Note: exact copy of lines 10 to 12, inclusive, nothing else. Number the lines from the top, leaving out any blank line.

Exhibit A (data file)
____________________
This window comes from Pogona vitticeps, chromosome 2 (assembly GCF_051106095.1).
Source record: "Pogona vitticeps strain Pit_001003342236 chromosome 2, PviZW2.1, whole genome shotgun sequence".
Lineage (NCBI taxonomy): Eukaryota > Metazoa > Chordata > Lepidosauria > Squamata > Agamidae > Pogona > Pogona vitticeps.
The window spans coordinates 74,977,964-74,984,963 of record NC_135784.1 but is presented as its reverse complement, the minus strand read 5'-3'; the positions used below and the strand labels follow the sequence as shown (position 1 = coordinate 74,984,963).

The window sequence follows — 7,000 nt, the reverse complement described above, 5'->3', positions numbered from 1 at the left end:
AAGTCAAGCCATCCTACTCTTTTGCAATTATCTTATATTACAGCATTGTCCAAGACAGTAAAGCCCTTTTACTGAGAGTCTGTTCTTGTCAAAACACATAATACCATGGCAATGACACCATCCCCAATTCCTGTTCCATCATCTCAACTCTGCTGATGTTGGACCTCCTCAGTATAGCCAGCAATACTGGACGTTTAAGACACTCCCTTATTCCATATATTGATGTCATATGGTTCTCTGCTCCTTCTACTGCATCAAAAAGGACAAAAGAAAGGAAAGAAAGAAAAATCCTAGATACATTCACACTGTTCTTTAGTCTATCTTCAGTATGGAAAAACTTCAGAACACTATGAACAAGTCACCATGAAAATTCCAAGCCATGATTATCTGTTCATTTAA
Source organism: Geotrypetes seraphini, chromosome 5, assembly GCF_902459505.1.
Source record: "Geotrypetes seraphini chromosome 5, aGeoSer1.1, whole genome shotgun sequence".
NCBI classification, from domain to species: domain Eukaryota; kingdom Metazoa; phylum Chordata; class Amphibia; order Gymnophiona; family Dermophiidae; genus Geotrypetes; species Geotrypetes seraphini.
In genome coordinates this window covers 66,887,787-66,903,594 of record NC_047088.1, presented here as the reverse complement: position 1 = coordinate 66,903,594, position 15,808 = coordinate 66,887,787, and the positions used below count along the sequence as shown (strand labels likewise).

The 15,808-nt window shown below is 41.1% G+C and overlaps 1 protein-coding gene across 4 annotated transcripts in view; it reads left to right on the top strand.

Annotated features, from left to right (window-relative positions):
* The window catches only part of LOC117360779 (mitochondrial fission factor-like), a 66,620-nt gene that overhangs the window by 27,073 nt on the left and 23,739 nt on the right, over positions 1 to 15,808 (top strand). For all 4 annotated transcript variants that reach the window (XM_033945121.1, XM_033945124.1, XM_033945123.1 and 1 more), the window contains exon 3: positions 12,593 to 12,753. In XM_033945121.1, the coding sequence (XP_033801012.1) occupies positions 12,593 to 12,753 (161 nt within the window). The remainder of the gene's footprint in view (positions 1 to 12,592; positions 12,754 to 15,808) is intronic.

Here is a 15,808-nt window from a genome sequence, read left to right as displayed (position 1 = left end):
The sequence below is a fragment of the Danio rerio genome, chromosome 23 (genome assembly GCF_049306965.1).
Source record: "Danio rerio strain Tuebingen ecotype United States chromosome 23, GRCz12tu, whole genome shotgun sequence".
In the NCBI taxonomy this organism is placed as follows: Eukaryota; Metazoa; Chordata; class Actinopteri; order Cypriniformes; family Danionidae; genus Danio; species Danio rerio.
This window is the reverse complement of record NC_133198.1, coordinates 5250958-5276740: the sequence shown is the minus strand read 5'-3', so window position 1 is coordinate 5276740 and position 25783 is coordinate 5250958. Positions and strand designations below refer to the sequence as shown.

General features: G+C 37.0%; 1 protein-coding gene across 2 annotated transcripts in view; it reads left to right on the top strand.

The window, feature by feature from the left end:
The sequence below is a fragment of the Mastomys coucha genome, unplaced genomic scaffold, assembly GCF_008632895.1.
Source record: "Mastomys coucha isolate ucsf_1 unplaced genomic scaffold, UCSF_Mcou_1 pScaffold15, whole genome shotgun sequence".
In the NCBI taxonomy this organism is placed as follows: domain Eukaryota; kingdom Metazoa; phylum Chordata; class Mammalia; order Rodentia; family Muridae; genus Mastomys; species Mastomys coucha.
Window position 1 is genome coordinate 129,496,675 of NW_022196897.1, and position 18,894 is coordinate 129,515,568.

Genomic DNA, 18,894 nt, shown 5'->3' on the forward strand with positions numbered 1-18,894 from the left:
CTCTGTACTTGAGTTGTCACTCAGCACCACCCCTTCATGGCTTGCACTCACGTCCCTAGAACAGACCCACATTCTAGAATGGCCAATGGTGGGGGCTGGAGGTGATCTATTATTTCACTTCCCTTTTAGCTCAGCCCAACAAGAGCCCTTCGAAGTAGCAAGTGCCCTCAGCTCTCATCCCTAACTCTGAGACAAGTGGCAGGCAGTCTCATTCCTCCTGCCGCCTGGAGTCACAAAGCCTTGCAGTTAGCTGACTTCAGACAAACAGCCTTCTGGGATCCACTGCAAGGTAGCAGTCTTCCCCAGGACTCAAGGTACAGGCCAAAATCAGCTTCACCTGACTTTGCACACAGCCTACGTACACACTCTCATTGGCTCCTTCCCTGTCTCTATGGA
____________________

In genome coordinates this window covers 66,887,787-66,903,594 of record NC_047088.1, presented here as the reverse complement: position 1 = coordinate 66,903,594, position 15,808 = coordinate 66,887,787, and the positions used below count along the sequence as shown (strand labels likewise).

The 15,808-nt window shown below is 41.1% G+C and overlaps 1 protein-coding gene across 4 annotated transcripts in view; it reads left to right on the top strand.

Annotated features, from left to right (window-relative positions):